Review: Double Cross, by Ben Macintyre

This article is from The Objective Standard, Vol. 7, No. 3.

Double Cross: The True Story of The D-Day Spies, by Ben Macintyre. New York: Crown, 2012. 416 pp. $26.00 (hardcover).

double-cross

Two months after D-Day, an agent working in Britain received a message from his Nazi handler that said, in part:

With great happiness and satisfaction I am able to advise you today that the Führer has awarded the Iron Cross to you for your extraordinary merits, a decoration which, without exception, is granted only to front-line combatants. For that reason we all send you our most sincere and cordial congratulations. (p. 335)

The agent wrote back in the same emotionally verbose style for which he was known.

I cannot at this moment, when emotion overcomes me, express in words my gratitude for the decoration conceded by our Führer, to whom humbly and with every respect I express my gratitude for the high distinction which he has bestowed on me, for which I feel myself unworthy as I have never done more than what I have considered to be the fulfillment of my duty. Furthermore, I must state that this prize has been won not only by me but also by other comrades, who, through their advice and directives, have made possible my work here, and so the congratulations are mutual. My desire is to fight with great ardour to be worthy of this medal, which has only been conceded to those heroes, my companions in honour, who fight on the battlefront. (pp. 335–36)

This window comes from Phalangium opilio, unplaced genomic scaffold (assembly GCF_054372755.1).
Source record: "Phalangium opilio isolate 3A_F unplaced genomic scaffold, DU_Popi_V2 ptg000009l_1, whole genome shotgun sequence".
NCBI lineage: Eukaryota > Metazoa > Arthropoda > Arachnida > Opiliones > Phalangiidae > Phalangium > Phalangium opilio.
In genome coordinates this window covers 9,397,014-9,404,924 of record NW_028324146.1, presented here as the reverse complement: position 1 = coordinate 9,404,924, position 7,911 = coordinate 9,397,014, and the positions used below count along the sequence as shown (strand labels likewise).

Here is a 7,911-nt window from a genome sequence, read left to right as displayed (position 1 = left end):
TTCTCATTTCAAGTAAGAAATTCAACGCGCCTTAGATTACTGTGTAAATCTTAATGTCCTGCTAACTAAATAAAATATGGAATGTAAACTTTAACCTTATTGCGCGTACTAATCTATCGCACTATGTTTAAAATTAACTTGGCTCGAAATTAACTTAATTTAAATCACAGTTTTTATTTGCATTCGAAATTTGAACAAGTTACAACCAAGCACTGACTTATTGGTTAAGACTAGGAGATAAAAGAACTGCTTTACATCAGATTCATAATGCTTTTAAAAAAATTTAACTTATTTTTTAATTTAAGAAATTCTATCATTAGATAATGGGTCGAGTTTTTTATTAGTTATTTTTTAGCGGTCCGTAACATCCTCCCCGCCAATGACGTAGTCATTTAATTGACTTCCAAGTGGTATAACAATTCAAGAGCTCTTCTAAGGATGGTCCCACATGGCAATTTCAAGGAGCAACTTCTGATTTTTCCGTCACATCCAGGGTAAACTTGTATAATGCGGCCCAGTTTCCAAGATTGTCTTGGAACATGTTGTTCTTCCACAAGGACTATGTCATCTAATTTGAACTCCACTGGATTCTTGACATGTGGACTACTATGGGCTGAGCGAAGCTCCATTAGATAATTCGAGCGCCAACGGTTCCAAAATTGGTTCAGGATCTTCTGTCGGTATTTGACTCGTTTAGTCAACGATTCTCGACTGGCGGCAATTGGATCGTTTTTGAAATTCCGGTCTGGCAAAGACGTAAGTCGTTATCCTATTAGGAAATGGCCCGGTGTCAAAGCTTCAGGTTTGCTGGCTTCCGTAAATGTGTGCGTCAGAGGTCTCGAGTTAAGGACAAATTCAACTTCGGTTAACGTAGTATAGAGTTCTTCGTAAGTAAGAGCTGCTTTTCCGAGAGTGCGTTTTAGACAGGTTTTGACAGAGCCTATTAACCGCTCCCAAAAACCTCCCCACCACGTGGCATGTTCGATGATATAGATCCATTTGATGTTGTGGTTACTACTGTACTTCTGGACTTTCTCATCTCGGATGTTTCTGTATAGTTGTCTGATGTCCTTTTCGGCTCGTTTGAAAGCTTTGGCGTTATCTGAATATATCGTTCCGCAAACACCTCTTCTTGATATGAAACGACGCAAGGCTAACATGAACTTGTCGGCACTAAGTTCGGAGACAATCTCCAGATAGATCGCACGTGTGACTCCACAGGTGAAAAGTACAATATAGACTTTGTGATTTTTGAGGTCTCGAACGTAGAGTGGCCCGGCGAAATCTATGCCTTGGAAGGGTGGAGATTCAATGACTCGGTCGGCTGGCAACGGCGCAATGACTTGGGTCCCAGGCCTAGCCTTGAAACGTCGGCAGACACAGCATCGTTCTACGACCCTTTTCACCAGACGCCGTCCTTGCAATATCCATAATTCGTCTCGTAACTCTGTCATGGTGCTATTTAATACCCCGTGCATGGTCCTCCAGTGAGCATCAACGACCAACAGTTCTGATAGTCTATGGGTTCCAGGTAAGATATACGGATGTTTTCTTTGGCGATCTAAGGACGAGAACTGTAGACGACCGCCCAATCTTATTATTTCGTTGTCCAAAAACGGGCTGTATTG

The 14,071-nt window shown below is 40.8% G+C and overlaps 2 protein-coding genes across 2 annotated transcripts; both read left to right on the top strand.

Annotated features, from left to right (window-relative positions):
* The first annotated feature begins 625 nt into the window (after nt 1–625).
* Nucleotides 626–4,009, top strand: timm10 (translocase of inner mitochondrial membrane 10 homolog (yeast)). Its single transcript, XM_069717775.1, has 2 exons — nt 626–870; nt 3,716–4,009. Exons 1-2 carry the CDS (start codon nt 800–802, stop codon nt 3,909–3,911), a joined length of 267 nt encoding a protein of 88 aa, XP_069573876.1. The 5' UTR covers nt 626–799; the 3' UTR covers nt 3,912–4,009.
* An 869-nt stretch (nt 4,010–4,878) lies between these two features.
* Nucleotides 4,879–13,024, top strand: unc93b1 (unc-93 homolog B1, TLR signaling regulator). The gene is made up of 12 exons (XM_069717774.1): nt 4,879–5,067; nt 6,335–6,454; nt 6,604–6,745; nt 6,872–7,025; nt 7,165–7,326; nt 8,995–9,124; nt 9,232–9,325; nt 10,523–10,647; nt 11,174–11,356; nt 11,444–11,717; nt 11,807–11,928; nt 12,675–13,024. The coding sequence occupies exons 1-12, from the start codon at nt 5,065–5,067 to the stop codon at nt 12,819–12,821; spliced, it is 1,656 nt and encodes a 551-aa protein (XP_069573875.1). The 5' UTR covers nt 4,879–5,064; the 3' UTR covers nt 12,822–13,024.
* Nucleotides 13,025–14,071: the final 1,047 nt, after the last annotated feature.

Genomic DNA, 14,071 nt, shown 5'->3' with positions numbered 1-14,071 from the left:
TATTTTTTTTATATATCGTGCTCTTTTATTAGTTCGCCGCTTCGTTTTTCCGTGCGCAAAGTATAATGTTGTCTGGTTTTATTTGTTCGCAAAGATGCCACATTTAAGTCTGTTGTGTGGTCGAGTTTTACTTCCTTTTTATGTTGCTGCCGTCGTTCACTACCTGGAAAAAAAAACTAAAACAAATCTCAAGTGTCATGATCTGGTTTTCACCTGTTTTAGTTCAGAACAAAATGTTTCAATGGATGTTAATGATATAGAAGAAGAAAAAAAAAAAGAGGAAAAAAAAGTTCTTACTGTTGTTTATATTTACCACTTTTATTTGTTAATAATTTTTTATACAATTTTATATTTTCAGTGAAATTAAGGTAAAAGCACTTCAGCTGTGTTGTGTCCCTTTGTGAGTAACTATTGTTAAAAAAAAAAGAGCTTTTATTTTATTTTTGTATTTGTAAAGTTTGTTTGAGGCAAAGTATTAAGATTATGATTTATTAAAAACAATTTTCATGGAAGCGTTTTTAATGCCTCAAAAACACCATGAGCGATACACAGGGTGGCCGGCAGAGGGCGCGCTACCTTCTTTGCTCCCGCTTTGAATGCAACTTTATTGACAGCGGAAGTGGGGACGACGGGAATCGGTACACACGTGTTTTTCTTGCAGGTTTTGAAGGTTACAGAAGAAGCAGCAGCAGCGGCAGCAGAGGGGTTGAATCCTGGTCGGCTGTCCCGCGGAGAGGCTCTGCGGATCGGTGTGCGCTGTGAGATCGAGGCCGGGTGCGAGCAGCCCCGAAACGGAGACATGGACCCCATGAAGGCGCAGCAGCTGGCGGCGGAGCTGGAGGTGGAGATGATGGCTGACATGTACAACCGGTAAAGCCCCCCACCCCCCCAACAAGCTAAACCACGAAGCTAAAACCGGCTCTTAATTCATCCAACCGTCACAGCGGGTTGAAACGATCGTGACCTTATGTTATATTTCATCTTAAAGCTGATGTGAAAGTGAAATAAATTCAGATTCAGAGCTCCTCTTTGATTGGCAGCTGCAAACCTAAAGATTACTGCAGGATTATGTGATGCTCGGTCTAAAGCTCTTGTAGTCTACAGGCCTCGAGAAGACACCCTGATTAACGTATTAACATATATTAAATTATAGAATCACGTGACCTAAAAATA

Unbeknownst to the handler, the agent’s reply contained little truth and a lot of falsehood.

The biggest lie was that the agent felt a deep sense of gratitude toward Hitler. In truth, this recipient of the Iron Cross was a double agent working in earnest for Britain. Although he had no love for Hitler, however, he did have a very active imagination. In fact, over the course of WWII, he created an elaborate fictional world, including multiple identities for alleged spies he supposedly recruited to the Nazi cause. Each of these spies had unique motivations, fears, and requests. And because the agent played them all so expertly, his handlers in Britain gave him the code name Garbo (after the famous actress).

The element of truth in Garbo’s response to receiving the award was that he saw himself as part of a team . . . one working to defeat the Nazis. . . .

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